Silent J’s review published on Letterboxd :
I have seen plenty of films that tried to put Shakespeare in a modern setting and from what I've seen (Hamlet 2000, Romeo + Juliet, etc) they've all been either mediocre or downright terrible (I'm especially looking at you Romeo + Juliet). I began to doubt it was impossible to translate Shakespeare's words onto a modern setting. The one film that happens to come close to making it work is Coriolanus, one of Shakespeare's lesser known work.
Over the years, I have become a huge fan of Shakespeare as a writer, but I am unfamilar with his play Coriolanus. Therefore I have no idea how faithful it is to it's source material so I can only look at this as it is presented. With that said, in terms of translating the words of Shakespeare in a modern setting, it does a fine job of doing so. I'll admit it was hard to adjust to but when I get into it and got used to the style this was going for, I found it pretty powerful and a lot of that has to do with the performances.
Ralph Fiennes is terrific in the title role, but I wish I could say the same for what he does behind the camera. For his directorial debut, the camera is too clunky and even shaky to the point it's a tad annoying and distracting. His directorial effort is the main flaw with the film but his performance is excellent. He's intense, scary, and compelling throughout. You can tell he cares about his character and source material and therefore he puts his soul into every scene. Vanessa Redgrave is just incredible as his manipulative mother and actually steals the show. You also get superb performances from the likes of Jessica Chastain, Brian Cox, James Nesbitt, and believe it or not Gerard Butler.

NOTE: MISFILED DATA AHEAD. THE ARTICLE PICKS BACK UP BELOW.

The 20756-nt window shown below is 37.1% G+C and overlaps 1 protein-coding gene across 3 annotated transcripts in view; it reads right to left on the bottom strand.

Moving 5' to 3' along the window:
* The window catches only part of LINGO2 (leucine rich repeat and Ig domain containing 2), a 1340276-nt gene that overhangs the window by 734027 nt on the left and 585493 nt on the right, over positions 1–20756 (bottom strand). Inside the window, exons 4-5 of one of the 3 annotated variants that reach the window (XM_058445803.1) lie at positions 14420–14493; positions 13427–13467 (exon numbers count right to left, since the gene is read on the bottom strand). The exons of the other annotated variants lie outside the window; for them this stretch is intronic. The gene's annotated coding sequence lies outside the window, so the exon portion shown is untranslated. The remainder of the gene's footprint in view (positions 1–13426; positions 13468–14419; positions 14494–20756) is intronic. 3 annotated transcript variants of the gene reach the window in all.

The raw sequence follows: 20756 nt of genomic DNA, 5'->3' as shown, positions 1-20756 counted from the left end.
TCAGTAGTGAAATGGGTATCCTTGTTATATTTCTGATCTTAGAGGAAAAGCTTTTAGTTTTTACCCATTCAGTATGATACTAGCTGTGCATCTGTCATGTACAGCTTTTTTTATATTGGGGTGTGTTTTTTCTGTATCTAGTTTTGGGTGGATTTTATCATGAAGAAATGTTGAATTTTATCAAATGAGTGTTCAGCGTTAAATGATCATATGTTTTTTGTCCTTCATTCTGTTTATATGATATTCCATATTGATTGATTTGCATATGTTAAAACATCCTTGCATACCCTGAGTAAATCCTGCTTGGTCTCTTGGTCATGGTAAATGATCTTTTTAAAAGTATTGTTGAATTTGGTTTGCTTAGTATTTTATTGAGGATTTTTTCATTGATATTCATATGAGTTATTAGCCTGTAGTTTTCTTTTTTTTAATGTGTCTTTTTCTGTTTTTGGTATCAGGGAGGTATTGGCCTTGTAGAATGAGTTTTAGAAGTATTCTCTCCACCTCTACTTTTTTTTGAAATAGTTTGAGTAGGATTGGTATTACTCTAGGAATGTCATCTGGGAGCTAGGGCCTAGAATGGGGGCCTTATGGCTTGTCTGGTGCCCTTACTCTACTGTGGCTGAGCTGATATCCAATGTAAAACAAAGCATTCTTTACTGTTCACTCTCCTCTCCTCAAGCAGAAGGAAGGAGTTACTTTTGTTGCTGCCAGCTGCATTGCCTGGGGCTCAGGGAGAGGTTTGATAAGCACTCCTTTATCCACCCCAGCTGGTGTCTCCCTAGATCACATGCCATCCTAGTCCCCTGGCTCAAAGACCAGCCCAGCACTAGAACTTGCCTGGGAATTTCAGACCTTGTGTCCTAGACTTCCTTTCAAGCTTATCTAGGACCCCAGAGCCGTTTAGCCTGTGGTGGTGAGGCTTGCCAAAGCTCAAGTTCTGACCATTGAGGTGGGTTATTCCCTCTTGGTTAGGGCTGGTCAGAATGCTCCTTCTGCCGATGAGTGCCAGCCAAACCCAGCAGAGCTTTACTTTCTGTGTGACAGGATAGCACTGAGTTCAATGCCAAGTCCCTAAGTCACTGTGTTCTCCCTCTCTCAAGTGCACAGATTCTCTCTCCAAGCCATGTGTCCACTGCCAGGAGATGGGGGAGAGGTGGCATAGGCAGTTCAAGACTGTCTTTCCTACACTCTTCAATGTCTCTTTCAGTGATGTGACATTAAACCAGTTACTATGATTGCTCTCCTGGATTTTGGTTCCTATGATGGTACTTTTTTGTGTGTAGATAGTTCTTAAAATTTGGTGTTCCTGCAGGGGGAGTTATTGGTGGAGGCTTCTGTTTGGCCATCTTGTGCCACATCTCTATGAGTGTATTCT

I thought it was clever to make this a political film about what is happening now in the world. From what I've looked into about the play, it was a play that was for and ahead of it's time and while it's difficult to not only translate Shakespeare's words into a modern setting but update the setting, Fiennes managed to pull it off. Even when the camera is often shaky and clunky, Fiennes is pretty impressive at times when it comes to action scenes and just the overall gritty look of the film. The cinematography looks stunning. Themes that you usually expect from Shakespeare like vengeance and pride are handled very well here in my opinion. The story is visceral, complex, captivating, gripping and thrilling.
All in all, I really enjoyed this film. Even though he stumbles at times, I would like to see Fiennes follow up this directorial debut because he does a lot right and he does it really well. It's a visually impressive and superbly acted film that proves that Shakespeare actually CAN work in a modern setting as long as it's done right.